NO SHELTER HERE: Making The World A Kinder Place For Dogs & Wild Animals In Captivity by Rob Laidlaw
Wild Animals in Captivity by Rob Laidlaw
FRIDAY, 12 SEPTEMBER 2008
In a zoo in Indonesia, two polar bears lay on a concrete floor trying to stay cool in the tropical heat. At the Alaska Zoo, an elephant named Maggie was confined to a 146 square meter (1600-square foot) barn during the winter. In a Canadian zoo’s $6 million dollar African complex an African Silverback sits among concrete trees and painted on murals. Author Rob Laidlaw writes that when visiting other zoos, great apes were living in exhibits that were less costly but more natural, with real trees, tall grasses and larger spaces. When you visit a zoo, do you ever wonder what it might be like for animals that live day after day in the same small enclosures?
Wild Animals in Captivity, a young adult title, makes a comparison between wild and natural animal settings and a series of poignant photos to ask us to consider what is best for the animal rather than what is best for the people who frequent the zoos.
Wild Animals in Captivity explains that nearly every zoo keeps animals in exhibits that are far smaller than what the animals actually need. A study of elephant areas in British zoos found most were 1000 times smaller than their natural habitats. Wild polar bears sometimes travel 50-100 kilometres a day hunting for seals, but zoos confine them in spaces that are more than a million times smaller than their Arctic territory. Aside from inadequate space, most zoos neglect to provide places for animals to hide and rest, or provide necessary stimuli and opportunities to bond and interact with their own species.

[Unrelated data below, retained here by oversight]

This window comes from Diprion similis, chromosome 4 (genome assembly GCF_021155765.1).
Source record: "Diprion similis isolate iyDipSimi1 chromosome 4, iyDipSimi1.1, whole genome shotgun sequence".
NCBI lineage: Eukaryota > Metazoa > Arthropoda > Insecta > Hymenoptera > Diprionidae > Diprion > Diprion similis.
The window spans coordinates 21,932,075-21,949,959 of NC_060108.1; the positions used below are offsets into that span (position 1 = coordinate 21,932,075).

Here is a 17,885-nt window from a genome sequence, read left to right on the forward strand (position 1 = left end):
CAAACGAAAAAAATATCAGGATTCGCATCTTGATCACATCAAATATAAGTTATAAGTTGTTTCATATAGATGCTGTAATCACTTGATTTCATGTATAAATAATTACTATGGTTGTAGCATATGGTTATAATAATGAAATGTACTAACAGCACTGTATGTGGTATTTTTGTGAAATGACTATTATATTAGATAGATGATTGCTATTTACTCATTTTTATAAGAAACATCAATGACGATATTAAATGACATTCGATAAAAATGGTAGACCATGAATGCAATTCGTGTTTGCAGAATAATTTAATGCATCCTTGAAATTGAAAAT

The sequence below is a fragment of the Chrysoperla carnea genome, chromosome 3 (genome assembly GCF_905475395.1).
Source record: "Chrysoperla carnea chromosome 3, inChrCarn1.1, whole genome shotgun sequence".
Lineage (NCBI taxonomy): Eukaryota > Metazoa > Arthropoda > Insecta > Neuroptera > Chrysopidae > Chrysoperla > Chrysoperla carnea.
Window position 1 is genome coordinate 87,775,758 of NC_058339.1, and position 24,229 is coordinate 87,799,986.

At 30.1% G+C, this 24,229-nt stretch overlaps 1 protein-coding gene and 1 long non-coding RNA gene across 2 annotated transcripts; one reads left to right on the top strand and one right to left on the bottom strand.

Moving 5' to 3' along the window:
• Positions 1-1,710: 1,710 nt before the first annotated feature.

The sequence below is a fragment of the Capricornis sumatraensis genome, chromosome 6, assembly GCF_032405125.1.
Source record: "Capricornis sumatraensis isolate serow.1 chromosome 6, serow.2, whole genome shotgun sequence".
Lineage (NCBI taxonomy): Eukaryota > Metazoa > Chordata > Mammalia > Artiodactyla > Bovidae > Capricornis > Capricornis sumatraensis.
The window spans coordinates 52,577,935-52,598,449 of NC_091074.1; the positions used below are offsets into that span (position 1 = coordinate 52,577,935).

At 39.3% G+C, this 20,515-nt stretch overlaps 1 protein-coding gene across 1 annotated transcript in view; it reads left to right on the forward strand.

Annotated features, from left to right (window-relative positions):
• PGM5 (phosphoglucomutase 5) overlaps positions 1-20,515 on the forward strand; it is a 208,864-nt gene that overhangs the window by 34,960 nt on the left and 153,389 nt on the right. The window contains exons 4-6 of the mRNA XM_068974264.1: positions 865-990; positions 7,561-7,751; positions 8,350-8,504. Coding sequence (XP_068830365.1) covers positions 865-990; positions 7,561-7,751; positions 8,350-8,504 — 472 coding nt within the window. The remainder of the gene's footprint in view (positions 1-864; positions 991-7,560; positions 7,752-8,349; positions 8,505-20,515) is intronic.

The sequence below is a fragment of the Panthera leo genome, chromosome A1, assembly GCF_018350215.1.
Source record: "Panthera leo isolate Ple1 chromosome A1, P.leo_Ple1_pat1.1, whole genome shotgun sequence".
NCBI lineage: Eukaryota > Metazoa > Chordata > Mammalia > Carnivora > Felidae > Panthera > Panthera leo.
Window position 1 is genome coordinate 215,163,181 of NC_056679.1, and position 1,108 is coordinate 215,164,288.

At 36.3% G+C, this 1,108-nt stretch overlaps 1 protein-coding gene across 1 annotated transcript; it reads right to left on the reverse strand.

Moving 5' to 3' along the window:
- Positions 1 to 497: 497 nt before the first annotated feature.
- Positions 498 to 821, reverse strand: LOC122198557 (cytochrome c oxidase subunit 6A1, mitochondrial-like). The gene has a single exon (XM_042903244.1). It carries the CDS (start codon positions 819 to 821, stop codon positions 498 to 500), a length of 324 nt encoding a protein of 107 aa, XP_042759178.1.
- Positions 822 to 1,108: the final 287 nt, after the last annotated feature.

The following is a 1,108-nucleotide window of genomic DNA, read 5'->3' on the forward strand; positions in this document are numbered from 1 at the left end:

A beautifully presented book for a younger audience that will gently help them to engage in the discussion of whether or not wild animals should be kept in captivity.
Wild Animals in Captivity helps us to understand not all zoos are created equally. And even though there are numerous zoos that are not adequately meeting animals’ needs, there are examples of progressive zoos that are able to provide ‘…a pleasant life for animals in a natural setting…’. Some examples include the Arizona-Sonara Desert Museum, Jersey Zoo, The China Bear Rescue Center and The Elephant Sanctuary.
A beautifully presented book for a younger audience that will gently help them to engage in the discussion of whether or not wild animals should be kept in captivity. School libraries would greatly benefit from the addition ofWild Animals in Captivity.
Order this book on Amazon.com Wild Animals in Captivity
Publisher: Fitzhenry & Whiteside
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An investigation into one of Australia's largest chicken meat producers that supplies major retail outlets has revealed routine and shocking animal abuse. Every year in Australia 488 million chickens endure brutally short and undeniably cruel lives inside factory farms. Animals Australia's investigation video shows baby birds suffering from heart disease, lameness, thirst, starvation and trampling inside a shed packed with over 40,000 birds.